So where can you find prompts? Anywhere. Do you have a Google or Yahoo homepage with news articles? Collect the most interesting and thought provoking ones. If you write science fiction, subscribe to scientific magazines or blogs. If you write history or fantasy, try subscribing to periodicals or blogs on history, culture, anthropology, etc. Make notes of interesting details from everyday events. Write down interesting lines from books or poems, or even snippets you’ve overheard from strangers in the grocery store. Do Google image searches and save your favorite pictures of places or people. You never know when the prompts you’ve collected will spark a new idea in your mind, or provide a needed break from an on-going project.

If you need even more of a kick-start, some writer’s blogs regularly post prompts. Children’s fantasy author Gail Carson Levine ends nearly all of her blog posts with prompts. Podcast Writing Excuses ends all their episodes with writing prompts, and you don’t even have to listen to find them—all are transcribed into the blog posts on their website. I belong to a prompt-based writing challenge Live Journal community: Pulped Fictions (one caveat—you must have a Live Journal account and apply for membership to view the prompts). Also, a quick Google search for “writing prompts” resulted in a long list of places on the web to find prompts to get your mind spinning.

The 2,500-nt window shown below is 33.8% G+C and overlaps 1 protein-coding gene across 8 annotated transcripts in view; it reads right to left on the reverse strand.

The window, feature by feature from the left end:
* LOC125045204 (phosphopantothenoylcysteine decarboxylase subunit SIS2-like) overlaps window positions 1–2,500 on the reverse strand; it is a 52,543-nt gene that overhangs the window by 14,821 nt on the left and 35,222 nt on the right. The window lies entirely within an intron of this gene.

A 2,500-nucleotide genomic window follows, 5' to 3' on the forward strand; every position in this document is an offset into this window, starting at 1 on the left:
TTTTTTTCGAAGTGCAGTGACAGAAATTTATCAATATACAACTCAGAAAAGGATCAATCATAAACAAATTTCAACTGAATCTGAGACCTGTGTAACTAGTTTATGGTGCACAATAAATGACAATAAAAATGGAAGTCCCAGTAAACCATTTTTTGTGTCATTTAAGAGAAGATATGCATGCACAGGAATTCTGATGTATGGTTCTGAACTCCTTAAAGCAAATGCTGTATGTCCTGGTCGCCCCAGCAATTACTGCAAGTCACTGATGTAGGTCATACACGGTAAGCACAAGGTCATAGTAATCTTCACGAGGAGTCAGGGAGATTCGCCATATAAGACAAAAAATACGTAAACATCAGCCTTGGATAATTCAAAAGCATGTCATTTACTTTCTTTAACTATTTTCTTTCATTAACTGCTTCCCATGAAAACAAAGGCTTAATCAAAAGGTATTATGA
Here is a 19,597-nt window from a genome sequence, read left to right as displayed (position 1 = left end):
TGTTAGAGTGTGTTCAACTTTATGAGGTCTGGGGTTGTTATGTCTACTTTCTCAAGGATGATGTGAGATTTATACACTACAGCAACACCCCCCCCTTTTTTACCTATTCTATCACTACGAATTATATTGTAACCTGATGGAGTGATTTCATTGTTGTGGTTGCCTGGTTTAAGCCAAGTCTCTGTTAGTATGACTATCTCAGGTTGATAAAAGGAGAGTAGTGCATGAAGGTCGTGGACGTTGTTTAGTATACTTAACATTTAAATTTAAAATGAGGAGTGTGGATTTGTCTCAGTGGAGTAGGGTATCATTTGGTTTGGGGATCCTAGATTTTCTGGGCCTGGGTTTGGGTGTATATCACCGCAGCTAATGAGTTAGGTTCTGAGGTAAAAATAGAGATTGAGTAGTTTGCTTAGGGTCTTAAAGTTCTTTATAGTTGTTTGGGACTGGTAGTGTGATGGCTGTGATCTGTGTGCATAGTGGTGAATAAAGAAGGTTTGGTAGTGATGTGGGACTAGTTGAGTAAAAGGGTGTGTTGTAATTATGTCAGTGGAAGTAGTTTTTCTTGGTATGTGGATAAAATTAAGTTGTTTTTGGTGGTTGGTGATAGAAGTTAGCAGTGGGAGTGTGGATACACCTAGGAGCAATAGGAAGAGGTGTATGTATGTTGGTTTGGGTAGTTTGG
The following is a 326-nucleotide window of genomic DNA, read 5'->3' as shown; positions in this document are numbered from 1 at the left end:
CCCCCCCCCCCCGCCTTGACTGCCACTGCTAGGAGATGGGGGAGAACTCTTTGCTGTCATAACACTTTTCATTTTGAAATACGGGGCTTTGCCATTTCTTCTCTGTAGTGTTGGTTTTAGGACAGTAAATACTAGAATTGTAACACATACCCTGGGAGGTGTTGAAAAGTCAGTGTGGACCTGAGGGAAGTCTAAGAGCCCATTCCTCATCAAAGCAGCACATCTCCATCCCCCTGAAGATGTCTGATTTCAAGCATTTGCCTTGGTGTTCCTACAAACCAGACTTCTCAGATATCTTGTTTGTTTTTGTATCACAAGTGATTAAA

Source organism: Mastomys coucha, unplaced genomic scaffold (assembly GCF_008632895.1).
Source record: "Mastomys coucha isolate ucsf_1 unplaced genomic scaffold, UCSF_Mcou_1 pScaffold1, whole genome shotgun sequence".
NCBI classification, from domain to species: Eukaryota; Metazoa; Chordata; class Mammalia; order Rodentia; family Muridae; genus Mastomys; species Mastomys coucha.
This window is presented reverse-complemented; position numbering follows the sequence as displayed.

Let me finish off with a few prompts of my own:

Garden

Aztec

Princess

Use just one or use them all. I 100% guarantee that your story will be vastly different from the one I came up with.

Do you have a favorite place on the web to find prompts? Or a writing-prompt success story to share? Share them in the comments—I’d love to hear from you.


Writing Prompt: Spicy with a chance of indigestion.

Bullying. We hear a lot about it. We’re all against it. And more than likely, most of us participate in it. Me? Not me. I’m educated. I’m civilized. I’m a good person! And yet . . . if you’re being completely honest with yourself, you may just be a bully. Even on a minor scale.

In this exercise we’re going to downplay the act of “bullying” and call it “social conditioning.” Now before you start sending me hate mail, let me state my official opinion: I am strongly opposed to bullying. I don’t know how I made it to the ripe old age of . . . ahem, 25 (hehe) without the safety and protection of the anti-bullying bubble. HOWEVER, somehow I survived the isolated incidences that might have been considered bullying by today’s standards. Back then we called it . . . wait, we didn’t call it anything. We just had to deal with it.

“Social conditioning” is a necessary part of life. Whether we like it or not, it ensures people conform to social norms. Rules. Expectations. Standards. You want to go a week without bathing? Too bad. You WILL get shunned. You want to monopolize every conversation by bragging about all your accomplishments? Go ahead. You WILL be loathed. You want to wear a suit made out of fur? Real fur? You MAY instigate a demonstration. Sure, all you really want is to “be yourself.” That would be nice, wouldn’t it? But the truth of the matter is, without social conditioning there would be way too many freaky people out there.

Your job: Take the stance I’ve just developed and run with it. Put your protagonist in a difficult situation and force him to face and/or reveal his tolerance, his support of “social conditioning” —through action and dialog, of course.

Done? Surprised? I thought so.

By Nichole Jarnagin